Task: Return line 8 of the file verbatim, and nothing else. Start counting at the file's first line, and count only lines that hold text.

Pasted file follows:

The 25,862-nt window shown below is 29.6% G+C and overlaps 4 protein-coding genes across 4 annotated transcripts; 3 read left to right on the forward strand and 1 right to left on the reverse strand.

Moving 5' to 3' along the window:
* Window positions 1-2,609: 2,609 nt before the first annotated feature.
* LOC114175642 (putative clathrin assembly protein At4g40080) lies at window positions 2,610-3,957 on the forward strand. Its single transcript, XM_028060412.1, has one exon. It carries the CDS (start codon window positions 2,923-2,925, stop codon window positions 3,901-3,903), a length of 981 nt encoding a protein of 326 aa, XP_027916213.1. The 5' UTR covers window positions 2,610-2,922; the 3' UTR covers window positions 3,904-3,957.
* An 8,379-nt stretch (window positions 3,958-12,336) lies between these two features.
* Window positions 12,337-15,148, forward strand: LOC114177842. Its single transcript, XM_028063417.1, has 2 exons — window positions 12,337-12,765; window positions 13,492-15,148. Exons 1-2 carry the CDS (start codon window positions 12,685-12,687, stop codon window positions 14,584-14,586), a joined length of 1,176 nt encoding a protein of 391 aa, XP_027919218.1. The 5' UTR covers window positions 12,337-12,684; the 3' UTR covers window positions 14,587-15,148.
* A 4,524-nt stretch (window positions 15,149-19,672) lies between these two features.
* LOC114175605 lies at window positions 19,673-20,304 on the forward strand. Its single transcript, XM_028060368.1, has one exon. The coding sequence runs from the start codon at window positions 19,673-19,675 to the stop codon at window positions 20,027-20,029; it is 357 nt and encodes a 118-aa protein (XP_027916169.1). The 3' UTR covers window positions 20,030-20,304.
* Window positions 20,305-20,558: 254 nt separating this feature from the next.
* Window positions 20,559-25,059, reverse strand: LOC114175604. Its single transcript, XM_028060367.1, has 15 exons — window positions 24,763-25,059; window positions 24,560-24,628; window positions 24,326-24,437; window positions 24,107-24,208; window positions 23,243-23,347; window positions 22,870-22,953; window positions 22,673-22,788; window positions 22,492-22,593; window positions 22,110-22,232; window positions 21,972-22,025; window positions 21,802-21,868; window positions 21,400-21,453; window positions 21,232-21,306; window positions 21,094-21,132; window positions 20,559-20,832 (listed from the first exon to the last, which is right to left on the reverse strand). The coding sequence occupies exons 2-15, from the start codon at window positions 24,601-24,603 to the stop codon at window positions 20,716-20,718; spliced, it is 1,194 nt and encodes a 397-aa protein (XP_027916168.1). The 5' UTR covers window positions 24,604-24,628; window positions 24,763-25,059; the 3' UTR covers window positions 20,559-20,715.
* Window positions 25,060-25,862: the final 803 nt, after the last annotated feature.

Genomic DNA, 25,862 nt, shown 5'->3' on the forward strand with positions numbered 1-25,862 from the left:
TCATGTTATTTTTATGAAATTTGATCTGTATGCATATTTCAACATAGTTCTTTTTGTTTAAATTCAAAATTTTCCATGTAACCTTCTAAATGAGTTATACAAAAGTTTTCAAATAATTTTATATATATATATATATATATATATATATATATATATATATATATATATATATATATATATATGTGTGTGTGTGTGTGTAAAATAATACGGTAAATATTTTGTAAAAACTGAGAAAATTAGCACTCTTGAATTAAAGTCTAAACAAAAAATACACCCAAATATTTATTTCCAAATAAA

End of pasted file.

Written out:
* LOC114175605 lies at window positions 19,673-20,304 on the forward strand. Its single transcript, XM_028060368.1, has one exon. The coding sequence runs from the start codon at window positions 19,673-19,675 to the stop codon at window positions 20,027-20,029; it is 357 nt and encodes a 118-aa protein (XP_027916169.1). The 3' UTR covers window positions 20,030-20,304.